Induction of hyperglycaemic responses in a variety of crustaceans has also been observed. The regulation of blood glucose through crustacean hyperglycaemic hormone is under the control of a variety of neurohormones.23 There have also been reports that dopamine, serotonin, noradrenaline and adrenaline are all effective in inducing hyperglycaemic responses in a variety of crustaceans.24 The release of crustacean hyperglycaemic hormone has been shown to be promoted by injection with serotonin in a variety of species.23 Interestingly, studies with crabs have shown that both serotonin and fluoxetine can stimulate crustacean hyperglycaemic hormone and suppress moulting hormones.25 In terms of pigmentation, serotonin has been shown to influence red pigment-dispersing hormone, while dopamine influences red and black pigment-concentrating hormones in shrimp. It has also been found that noradrenaline triggers release of black pigment-dispersing hormone.23 Therefore, any drugs with the capability to modulate these neurohormones can conceivably interfere with the camouflage abilities of aquatic invertebrates.

Perhaps it is not surprising that fish exposed to antidepressants or antianxiety medication display altered behaviours when one considers how evolutionarily conserved the nervous system is among the vertebrates. Furthermore, because of this conserved ancestry, fish are now more commonly used in drug discovery, with behavioural tests commonly used in rats and mice being translated to fish models.26, 27 For example, the novel tank test measures the ‘normal’ reluctance of a fish to venture in the open surroundings of a new tank, which can be altered by antianxiety medication.28, 29 Other studies within the field of environmental toxicology have observed a wide range of altered behaviours in fish, including aggression towards conspecifics,30, 31 reproduction,32, 33 predator avoidance34 and feeding.35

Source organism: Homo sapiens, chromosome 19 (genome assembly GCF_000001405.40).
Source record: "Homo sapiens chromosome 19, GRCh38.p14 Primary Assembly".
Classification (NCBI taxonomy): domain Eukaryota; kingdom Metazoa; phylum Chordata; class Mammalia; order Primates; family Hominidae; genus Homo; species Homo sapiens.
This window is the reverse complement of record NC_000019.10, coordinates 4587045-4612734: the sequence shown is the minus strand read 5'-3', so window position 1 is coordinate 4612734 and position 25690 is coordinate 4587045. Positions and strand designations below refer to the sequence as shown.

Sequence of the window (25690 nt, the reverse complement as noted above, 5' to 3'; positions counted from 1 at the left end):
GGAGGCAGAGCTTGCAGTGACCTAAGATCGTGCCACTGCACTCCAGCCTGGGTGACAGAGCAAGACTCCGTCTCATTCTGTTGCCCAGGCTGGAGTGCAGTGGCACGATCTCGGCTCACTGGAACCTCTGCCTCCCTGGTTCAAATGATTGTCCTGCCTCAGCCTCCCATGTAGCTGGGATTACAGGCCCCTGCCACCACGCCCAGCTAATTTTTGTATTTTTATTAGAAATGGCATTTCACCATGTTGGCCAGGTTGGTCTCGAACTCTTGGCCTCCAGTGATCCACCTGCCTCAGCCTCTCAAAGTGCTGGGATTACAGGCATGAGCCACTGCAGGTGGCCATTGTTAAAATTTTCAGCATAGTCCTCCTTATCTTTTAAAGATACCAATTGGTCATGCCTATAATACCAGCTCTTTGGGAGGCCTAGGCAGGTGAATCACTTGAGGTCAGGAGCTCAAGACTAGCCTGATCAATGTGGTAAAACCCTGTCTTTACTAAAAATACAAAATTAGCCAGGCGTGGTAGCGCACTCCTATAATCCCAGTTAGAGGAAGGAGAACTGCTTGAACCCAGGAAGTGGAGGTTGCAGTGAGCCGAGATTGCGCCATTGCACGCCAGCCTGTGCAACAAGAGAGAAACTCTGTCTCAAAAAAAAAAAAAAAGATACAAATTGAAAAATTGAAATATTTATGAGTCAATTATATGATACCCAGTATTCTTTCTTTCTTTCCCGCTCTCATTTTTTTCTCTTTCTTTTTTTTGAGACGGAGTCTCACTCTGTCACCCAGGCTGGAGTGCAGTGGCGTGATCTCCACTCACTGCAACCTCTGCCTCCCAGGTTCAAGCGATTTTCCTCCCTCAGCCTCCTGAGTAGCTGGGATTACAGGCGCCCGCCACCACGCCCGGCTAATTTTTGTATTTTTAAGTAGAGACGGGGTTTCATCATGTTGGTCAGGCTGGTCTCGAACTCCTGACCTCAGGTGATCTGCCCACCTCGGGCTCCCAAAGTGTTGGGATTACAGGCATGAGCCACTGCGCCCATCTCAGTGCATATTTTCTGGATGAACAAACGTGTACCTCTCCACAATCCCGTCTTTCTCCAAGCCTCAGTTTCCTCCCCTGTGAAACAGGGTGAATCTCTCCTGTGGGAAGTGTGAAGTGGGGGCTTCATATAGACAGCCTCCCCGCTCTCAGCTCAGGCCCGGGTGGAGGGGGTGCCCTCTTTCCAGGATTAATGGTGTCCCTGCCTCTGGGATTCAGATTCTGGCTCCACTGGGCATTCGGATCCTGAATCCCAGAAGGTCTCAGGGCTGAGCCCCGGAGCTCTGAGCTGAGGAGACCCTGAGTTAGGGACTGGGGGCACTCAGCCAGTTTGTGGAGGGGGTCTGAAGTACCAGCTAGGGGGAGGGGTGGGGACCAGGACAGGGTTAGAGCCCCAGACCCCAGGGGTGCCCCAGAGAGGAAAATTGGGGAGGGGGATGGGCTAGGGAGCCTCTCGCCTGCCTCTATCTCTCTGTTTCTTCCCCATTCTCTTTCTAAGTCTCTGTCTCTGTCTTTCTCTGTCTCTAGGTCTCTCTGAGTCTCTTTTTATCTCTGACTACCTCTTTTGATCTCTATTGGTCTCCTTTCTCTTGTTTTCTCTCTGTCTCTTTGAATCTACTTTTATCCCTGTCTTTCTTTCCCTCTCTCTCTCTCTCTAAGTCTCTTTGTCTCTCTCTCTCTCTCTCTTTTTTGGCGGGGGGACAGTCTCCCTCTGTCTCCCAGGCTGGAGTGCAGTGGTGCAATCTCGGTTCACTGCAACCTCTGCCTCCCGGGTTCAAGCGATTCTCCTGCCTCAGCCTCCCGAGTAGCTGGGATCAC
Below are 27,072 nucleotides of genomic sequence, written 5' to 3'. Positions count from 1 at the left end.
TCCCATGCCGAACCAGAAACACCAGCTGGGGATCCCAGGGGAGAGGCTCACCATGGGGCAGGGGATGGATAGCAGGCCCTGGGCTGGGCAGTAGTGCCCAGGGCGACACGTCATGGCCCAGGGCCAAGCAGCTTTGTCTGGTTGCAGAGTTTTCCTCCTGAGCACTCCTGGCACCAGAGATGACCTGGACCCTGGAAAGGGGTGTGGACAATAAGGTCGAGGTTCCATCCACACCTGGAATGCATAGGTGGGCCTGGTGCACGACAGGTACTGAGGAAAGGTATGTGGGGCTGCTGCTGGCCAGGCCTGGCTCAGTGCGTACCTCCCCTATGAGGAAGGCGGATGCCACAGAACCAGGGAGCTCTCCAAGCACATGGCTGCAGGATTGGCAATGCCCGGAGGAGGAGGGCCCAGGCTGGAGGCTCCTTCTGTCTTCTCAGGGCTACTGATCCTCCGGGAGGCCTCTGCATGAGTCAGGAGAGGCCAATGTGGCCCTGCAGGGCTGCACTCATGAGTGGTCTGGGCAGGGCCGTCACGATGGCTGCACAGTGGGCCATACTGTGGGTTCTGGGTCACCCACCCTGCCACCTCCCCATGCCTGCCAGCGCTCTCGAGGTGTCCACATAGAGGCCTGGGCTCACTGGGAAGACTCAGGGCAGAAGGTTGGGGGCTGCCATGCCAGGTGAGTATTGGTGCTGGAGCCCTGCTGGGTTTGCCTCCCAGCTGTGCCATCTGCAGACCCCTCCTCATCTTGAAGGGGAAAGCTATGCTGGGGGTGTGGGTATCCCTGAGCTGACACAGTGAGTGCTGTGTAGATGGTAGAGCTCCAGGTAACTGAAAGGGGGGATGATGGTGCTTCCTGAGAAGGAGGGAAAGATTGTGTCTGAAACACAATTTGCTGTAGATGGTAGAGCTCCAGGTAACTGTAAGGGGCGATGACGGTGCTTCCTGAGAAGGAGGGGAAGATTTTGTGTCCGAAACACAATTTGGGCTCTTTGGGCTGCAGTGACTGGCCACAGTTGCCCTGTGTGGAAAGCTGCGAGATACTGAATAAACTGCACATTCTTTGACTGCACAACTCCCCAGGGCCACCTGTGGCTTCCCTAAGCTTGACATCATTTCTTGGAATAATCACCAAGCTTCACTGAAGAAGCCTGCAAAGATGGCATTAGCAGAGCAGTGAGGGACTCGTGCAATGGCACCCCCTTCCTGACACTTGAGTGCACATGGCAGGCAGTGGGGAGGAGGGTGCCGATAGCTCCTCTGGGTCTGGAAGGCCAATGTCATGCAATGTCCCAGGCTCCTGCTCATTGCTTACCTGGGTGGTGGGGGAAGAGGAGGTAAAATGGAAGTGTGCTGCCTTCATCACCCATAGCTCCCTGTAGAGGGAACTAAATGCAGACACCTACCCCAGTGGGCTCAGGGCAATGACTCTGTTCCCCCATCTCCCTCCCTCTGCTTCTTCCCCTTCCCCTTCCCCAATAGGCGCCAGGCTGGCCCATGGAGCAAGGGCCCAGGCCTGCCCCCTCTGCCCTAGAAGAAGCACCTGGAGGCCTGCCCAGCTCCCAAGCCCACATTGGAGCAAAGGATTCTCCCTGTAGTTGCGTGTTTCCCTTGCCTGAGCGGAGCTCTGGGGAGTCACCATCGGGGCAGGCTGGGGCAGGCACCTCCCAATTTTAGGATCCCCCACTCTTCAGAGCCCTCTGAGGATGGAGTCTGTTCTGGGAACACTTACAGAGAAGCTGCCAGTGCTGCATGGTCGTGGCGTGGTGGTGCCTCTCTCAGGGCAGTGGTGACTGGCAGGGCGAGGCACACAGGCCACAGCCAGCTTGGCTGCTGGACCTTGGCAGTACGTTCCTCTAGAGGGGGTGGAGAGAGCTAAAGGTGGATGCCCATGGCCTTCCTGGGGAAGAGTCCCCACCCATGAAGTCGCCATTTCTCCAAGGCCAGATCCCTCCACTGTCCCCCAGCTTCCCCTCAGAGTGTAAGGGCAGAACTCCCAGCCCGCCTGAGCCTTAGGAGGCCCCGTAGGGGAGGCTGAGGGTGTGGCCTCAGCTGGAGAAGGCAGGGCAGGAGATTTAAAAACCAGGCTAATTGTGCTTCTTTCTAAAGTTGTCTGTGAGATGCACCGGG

A body of evidence is therefore building which suggests that antidepressants in particular, at concentrations found in surface, waste and ground waters, can cause a wide variety of effects. Whether these are occurring in the field downstream of wastewater treatment plants (WWTPs) represents an important and challenging question to address, as the ability to measure abnormal behaviour in situ remains a logistical and technological challenge. Moreover, while the underlying role of neurotransmitters has been described in vertebrates, there is considerable paucity of data on their role in invertebrates.16 The non-monotonic dose responses shown by some drugs,17, 18, 3638 for which pharmacological effects are not dose dependent and a response is triggered by a low concentration, with no response to higher concentrations, poses questions which are difficult to ignore.39 While some studies have been conducted on the toxicology of antidepressants such as fluoxetine,16 these are few and far between. Given the evidence on the influence of pharmaceuticals, particularly psychotropic drugs, on the environment, it can be argued that greater emphasis should be placed on how they may be affecting aquatic life.

The solutions